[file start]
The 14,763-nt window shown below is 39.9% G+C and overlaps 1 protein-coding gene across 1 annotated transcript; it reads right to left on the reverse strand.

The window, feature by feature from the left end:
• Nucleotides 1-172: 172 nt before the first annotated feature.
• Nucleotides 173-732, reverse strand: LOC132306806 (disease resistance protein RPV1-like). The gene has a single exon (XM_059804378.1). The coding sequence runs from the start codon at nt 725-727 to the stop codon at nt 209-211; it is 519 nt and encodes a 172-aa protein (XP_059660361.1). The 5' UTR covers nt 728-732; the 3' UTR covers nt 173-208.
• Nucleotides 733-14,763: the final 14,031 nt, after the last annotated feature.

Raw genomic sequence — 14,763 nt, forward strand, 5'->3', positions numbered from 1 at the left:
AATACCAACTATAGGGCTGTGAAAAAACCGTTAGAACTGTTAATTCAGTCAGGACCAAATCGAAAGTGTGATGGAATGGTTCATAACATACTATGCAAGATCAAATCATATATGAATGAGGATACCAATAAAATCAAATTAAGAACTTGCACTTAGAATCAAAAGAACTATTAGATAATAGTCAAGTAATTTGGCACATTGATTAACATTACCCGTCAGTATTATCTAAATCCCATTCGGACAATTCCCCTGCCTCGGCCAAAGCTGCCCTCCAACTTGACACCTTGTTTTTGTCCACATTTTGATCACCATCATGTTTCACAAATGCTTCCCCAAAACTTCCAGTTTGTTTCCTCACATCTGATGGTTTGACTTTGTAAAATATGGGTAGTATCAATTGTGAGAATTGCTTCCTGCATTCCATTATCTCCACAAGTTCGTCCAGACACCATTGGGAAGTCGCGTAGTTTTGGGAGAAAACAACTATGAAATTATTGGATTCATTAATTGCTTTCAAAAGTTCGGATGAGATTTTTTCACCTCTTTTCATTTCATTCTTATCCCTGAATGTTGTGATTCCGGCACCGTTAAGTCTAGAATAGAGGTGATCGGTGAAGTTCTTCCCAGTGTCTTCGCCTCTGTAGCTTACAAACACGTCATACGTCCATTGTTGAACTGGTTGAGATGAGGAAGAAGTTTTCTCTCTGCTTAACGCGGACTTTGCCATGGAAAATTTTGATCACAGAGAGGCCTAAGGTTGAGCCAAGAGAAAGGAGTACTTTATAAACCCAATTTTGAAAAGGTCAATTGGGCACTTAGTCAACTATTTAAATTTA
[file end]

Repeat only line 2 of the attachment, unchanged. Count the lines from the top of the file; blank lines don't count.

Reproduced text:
The window, feature by feature from the left end: